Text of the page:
TELEPRESENCE IN POPULAR CULTURE

A study of portrayals of presence

The Stepford Wives (2004)

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ABOUT THE WORK

MEDIUM:

Film 

YEAR:

2004 

WRITER(S):

Paul Rudnick. This film is based on the original film released in 1975. That version was directed by Bryan Forbes adapted from a novel by Ira LevinĦĦ 

OWN COPY?

No 
 

ABOUT THE STORY

SUMMARY:

"In THE STEPFORD WIVES, Walter ([Matthew] Broderick) and Joanna ([Nicole] Kidman) Eberhart are the newest residents in a suburban neighborhood in Stepford. Seeing that the women she surrounds herself with all seem to be cut from the same mold, and are seemingly incapable of thinking for themselves, Joanna begins to think something suspicious is going on in Stepford. Upon realizing that her friends have been replaced by robots and that she's next on the list, Joanna and Walter decide to turn the tables and expose the truth about what's really been going on in Stepford." (from http://www.amazon.com/exec/obidos/tg/detail/-/B0002W4UDE/103-3541105-7519830?v=glance) 

ERA/YEAR:

Present day when produced 

CHARACTERISTICS
OF WORLD:

The women are ultra-friendly and spend all of their time cooking and cleaning, and fulfilling their husband's needs. All of them have blonde hair and "ideal" bodies. None of them have careers. 
 
ABOUT THE PRESENCE-EVOKING TECHNOLOGY
NAME:
micro-chips implanted in their brains 
DESCRIPTION:
The women are convinced to step into a "wife improvement machine" that is kept in a mansion owned by the Stepford Men's Association. Their husbands accompany their wives down to a room filled with electronic panels and other high-tech gadgets. Then the women step into a container that kind of looks like a cement coffin and the transforming procedure begins. A computer displays X-rays of women who have undergone the procedure, and they have four micro-chips implanted in their brains. The men command their new robots with gold-plated remote controls that have the women's names engraved on them. 
NATURE OF TASK OR ACTIVITY:
The women are nothing but sex kittens, cleaning machines and doting mothers. They don't leave the house without make up or high heels. 
PERFORMANCE OF THE TECHNOLOGY:
The technology generally works as the men planned. In one scene, a robot wife malfunctions and starts spinning wildly and sparking. But that is the only time a wife "mis-behaves."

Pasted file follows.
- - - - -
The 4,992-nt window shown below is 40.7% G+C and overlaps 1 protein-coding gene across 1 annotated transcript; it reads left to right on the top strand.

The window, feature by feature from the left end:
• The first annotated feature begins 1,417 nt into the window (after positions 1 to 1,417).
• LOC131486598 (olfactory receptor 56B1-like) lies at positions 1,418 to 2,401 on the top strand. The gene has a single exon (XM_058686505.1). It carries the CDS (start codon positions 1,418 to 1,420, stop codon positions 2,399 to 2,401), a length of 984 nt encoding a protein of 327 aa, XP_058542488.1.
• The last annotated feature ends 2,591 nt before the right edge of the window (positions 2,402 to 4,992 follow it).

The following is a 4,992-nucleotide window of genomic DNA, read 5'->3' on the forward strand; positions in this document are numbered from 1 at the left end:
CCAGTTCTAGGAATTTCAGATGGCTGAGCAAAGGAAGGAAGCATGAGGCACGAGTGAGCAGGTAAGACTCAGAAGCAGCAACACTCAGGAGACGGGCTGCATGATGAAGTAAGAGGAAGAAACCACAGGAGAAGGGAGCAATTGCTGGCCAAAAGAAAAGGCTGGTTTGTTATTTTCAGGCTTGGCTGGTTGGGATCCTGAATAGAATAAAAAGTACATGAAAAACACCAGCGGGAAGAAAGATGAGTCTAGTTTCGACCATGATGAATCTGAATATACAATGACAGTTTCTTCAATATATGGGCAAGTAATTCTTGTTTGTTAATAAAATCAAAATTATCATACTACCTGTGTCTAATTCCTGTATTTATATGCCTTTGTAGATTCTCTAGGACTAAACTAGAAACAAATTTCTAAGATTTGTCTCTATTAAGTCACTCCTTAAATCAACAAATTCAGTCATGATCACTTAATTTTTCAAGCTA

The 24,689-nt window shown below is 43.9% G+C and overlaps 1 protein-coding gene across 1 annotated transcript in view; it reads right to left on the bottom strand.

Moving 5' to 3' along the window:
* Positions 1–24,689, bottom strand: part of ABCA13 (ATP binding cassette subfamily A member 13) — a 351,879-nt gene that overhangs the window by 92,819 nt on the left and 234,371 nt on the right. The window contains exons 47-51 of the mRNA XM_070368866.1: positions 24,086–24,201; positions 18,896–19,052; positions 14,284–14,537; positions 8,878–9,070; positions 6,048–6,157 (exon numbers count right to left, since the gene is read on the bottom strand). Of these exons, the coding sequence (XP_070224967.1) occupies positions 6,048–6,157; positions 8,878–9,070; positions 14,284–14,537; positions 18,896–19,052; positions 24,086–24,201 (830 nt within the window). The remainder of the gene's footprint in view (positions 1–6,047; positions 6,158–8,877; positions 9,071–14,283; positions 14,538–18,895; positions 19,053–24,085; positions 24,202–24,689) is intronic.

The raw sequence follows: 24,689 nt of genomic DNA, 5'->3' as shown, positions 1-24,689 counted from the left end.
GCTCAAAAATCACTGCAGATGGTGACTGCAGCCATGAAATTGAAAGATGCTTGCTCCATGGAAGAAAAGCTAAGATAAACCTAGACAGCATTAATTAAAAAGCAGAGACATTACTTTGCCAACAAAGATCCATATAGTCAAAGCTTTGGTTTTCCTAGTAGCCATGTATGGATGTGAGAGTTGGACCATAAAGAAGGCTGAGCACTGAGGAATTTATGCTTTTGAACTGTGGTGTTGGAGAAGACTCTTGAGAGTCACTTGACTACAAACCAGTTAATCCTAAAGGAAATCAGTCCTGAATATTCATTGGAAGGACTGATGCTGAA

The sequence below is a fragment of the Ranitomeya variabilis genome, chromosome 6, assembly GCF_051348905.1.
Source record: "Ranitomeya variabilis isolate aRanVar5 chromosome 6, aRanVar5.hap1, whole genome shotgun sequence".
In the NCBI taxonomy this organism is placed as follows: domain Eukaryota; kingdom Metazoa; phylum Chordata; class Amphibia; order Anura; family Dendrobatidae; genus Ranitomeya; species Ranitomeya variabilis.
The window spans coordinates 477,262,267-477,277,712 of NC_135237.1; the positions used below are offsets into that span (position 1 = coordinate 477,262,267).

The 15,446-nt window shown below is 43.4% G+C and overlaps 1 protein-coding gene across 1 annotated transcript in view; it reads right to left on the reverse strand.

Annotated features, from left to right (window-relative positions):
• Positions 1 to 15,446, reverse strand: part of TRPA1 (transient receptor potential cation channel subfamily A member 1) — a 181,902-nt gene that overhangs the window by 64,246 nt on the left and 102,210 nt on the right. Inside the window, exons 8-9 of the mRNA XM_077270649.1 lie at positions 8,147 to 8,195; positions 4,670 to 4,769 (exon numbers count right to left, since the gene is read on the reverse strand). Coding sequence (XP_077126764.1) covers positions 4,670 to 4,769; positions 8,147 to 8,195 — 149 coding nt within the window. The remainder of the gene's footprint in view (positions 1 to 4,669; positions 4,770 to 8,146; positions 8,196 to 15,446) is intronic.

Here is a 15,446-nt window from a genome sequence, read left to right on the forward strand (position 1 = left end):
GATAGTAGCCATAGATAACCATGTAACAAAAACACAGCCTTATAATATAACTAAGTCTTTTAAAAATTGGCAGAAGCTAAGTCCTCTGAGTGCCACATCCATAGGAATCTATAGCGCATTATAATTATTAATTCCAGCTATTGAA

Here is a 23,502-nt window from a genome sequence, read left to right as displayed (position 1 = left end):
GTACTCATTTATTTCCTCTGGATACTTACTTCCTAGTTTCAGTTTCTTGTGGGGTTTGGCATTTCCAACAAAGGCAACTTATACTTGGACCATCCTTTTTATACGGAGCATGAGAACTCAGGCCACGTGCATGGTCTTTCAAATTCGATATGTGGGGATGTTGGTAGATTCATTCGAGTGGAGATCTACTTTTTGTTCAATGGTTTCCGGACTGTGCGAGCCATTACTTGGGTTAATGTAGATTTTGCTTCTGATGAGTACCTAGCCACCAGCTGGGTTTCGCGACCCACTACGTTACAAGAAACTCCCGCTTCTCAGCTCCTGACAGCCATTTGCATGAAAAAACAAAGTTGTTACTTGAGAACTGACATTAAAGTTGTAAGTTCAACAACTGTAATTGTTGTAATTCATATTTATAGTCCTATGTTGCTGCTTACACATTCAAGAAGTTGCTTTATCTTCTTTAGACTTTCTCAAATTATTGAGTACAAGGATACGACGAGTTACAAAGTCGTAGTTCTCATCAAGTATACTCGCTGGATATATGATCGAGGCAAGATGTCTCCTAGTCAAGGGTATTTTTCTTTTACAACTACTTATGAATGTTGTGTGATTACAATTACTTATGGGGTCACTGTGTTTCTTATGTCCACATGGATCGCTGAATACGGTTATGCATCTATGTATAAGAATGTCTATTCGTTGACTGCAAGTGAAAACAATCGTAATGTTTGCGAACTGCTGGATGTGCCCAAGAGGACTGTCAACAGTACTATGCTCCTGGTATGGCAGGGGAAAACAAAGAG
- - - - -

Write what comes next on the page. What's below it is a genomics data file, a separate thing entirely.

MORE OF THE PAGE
ABOUT THE CREATORS OF THE TECHNOLOGY
DESCRIPTION:
At the end, you learn that one of the wives actually created the technology. She was a former scientist who worked long hours. After she came home to find her husband having sex with her research assistant, she killed them both. And then decided to  
MAJOR GOAL(S):
Again, the creator realized reality was too hectic and stressful, so her goal was to create a utopian alter world with women and men who are always content. 
 
ABOUT THE PEOPLE WHO EXPERIENCE PRESENCE
DESCRIPTION:
The women who are transformed into robots appear to be in their mid-30s. They all wear sexy sundresses, high heels, dye their hair blonde and smile constantly. 
 
ABOUT THE PRESENCE EXPERIENCE
TYPE(S) OF PRESENCE:
Social presence 
DESCRIPTION:
The women lose individual will and their lives revolve around pleasing their nerdy husbands. The wives appear happy and friendly. Until the main characters, Joanna and Walter, deactivate the brain chips. Then all of the women are angry (at the end). 
USER AWARENESS:
No, the wives are clueless. The women are completely unaware of their former lives as Wall Street executives, judges, etc. 
VALENCE:
The Stepford wives appear to be quite happy and eager to please others. 
SPECIFIC RESPONSES:
Again, the main response to the technology is that the women wait on their husbands. They carry golf bags on the course, get nachos when they ask and compliment their husbands on the great sex. They never talk about anything un-related to housekeeping. 
 
ABOUT THE CONSEQUENCES OF PRESENCE
LONG-TERM CONSEQUENCES:
In the end, the main characters catch on to the robot scheme and reverse all the microchips. You could interpret this as the women being liberated, which would be a happy ending. But the implication of the entire film--hat real women with careers and independent thoughts are unbearable--is insulting and archaic. Anyway, the technology creator loses her robot husband and collapses on the floor. 
 
AND FINALLY...
OTHER INFORMATION:
 
CODER NAME:
Gwen Shaffer 
CODER E-MAIL:
gwen4@temple.edu 
CODER AFFILIATION:
Temple University 
DATE CODED:
4/25/2006 

 


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